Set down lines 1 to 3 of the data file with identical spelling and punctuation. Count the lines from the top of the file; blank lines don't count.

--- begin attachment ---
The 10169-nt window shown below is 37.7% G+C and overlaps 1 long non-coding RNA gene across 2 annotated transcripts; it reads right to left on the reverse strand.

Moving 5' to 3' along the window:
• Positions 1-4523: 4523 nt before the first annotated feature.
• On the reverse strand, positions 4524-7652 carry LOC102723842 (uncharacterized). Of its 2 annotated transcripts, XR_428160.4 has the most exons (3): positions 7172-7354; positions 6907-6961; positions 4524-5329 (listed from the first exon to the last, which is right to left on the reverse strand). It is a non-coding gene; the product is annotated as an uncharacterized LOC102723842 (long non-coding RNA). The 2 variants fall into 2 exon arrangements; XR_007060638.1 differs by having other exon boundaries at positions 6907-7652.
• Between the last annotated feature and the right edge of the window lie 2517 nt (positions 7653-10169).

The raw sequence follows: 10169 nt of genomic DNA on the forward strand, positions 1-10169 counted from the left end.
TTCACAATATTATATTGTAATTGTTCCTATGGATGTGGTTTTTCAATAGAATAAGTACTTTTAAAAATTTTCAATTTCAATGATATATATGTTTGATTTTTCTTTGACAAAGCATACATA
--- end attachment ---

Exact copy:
The 10169-nt window shown below is 37.7% G+C and overlaps 1 long non-coding RNA gene across 2 annotated transcripts; it reads right to left on the reverse strand.

Moving 5' to 3' along the window:
• Positions 1-4523: 4523 nt before the first annotated feature.